If you take the number of agencies that will be using this ammunition – CBP, Citizenship and Immigration Services, the Federal Emergency Management Agency (FEMA), ICE, the U.S. Secret Service, Transportation Security Administration, the DHS police force, and all the guards that protect the various buildings these agencies are housed in, and spread that out over 5 years, you start to see that 450 million rounds really isn't that large of an order. Especially considering it is used for training purposes like firing range and live fire exercises, on-the-job use (though that is very limited), and to shore up their supplies. In fact, there are 65,000 – 70,000 law enforcement personnel at DHS who would be covered under this … ammunition contract. If DHS were to purchase all 450 million rounds over 5 years, then that would equate to only about 1,384 rounds of ammo per year per law enforcement [officer] … assuming the lower estimate of only 65,000 law enforcement personnel at DHS. Considering those agents go through training exercises several times per year, that is not a lot of ammunition.

    Perhaps most strangely, some have cited the purchase of hollow-point ammunition as evidence of the federal government's evil motives. Hollow-points are the defensive ammunition of choice for federal, state and local law enforcement officers across the country, just as they are for private citizens. These attacks are eerily similar to statements made by gun prohibitionists, who spent the much of the '70s, '80s and '90s complaining about "dum dum" bullets. (In fact, the Violence Policy Center's website still exhibits a publication lamenting that federal ammunition law "has no effect on today's generation of high-tech hollow-point ammunition.") The attacks also ignore the fact that federal agents, unlike average taxpayers on more limited budgets, normally train and qualify with their duty ammunition.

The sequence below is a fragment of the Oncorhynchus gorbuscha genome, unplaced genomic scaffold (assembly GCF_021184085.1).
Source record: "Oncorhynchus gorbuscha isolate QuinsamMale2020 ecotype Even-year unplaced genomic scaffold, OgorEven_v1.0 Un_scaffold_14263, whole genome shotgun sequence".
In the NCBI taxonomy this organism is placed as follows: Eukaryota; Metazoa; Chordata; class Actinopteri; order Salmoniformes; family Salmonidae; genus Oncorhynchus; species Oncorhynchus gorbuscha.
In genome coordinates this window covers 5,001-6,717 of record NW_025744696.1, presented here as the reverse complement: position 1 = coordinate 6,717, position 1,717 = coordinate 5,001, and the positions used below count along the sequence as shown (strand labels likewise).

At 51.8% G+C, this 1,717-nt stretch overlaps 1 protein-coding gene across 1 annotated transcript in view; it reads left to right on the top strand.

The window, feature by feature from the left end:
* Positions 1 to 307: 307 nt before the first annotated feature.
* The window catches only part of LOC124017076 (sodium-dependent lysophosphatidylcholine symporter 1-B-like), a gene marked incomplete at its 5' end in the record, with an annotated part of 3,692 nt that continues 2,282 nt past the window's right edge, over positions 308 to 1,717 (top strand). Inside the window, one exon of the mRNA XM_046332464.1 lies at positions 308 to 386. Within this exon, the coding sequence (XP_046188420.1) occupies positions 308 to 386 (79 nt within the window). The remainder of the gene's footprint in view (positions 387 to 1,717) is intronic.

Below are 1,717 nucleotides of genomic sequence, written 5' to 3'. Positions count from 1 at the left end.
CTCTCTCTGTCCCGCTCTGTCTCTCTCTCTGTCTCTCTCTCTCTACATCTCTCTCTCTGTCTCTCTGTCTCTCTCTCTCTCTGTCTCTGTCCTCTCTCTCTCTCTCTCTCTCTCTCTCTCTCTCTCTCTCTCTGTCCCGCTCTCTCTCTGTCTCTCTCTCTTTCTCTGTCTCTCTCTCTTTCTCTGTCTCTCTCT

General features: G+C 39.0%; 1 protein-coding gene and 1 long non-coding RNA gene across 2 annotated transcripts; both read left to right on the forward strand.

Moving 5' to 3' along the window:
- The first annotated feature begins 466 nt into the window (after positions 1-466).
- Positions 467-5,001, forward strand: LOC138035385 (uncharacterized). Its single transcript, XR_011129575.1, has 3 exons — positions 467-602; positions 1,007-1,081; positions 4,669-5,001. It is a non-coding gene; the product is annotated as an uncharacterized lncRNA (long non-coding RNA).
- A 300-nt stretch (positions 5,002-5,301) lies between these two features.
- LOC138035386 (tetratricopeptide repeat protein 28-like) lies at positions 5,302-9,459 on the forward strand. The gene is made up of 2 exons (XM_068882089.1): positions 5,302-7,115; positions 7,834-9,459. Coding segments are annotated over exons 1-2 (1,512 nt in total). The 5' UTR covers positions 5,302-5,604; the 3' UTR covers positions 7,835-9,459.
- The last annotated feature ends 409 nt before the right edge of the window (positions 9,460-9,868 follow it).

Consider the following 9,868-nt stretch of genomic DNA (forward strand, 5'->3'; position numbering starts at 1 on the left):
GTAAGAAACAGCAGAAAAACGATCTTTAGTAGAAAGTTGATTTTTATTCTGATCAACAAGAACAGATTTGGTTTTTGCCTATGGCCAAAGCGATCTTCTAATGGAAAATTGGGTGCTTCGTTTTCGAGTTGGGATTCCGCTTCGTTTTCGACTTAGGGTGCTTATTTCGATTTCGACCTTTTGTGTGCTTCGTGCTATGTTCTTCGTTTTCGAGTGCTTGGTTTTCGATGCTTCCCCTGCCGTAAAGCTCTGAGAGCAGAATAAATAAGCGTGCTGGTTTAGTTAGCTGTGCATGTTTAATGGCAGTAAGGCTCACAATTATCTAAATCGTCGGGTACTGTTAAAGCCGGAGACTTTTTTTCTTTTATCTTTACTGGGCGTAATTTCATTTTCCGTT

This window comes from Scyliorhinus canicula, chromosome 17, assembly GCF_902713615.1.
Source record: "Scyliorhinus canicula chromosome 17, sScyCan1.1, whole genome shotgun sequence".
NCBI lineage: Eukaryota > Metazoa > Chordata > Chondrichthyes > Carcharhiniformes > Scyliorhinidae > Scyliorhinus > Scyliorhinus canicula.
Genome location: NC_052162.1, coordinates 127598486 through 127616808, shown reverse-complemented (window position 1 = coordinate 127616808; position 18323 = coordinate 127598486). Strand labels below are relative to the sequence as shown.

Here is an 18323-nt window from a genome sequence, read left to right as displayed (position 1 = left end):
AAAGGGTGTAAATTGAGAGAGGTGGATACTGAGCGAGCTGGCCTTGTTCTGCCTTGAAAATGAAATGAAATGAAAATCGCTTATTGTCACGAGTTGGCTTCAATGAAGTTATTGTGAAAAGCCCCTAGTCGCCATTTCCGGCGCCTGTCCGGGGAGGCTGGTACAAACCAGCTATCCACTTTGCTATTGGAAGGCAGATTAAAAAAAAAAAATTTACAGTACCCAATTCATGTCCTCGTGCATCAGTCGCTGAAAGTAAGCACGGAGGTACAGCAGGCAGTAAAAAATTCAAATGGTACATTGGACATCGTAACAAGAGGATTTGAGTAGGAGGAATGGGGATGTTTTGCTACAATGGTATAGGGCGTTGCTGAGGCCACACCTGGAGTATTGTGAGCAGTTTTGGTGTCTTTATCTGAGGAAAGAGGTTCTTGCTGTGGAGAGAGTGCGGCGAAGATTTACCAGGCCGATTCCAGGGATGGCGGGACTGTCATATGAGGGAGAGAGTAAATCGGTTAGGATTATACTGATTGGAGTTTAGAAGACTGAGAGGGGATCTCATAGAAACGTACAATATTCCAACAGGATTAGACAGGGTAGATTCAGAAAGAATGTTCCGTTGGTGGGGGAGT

As most gun owners will agree, skepticism of government is healthy. But today, there are more than enough actual threats to the Second Amendment to keep gun owners busy. With two key Supreme Court decisions hanging by a one-vote margin, the Justice Department deeply involved in a cover-up of a disastrous Mexican gun smuggling operation, and President Obama touting a ban on popular semi-automatic firearms, there is no need to invent additional threats to our rights.
    Last edited by telecast; 03-22-2013 at 03:28 PM.


    Alcohol, Tobbaco and Firearms should be a convenience store, not a government agency.

  4. #14
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    Quote Originally Posted by telecast View Post
    Exactly. Panic purchasing on top of the DHS seemingly overpurchase is combining to create the shortage.
    I would further qualify by saying "Panic purchasing *caused in part* by some perceived (however errantly) notion that DHS is buying it all up."
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  5. #15
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    Quote Originally Posted by Kosher View Post
    I would further qualify by saying "Panic purchasing *caused in part* by some perceived (however errantly) notion that DHS is buying it all up."
    Maybe as of late, but not initially. The panic buying started immediately after Obama announced they were going after gun and magazine bans. This DHS thing has only hit in the last 3-4 weeks, but the panic buying started in December.


    Alcohol, Tobbaco and Firearms should be a convenience store, not a government agency.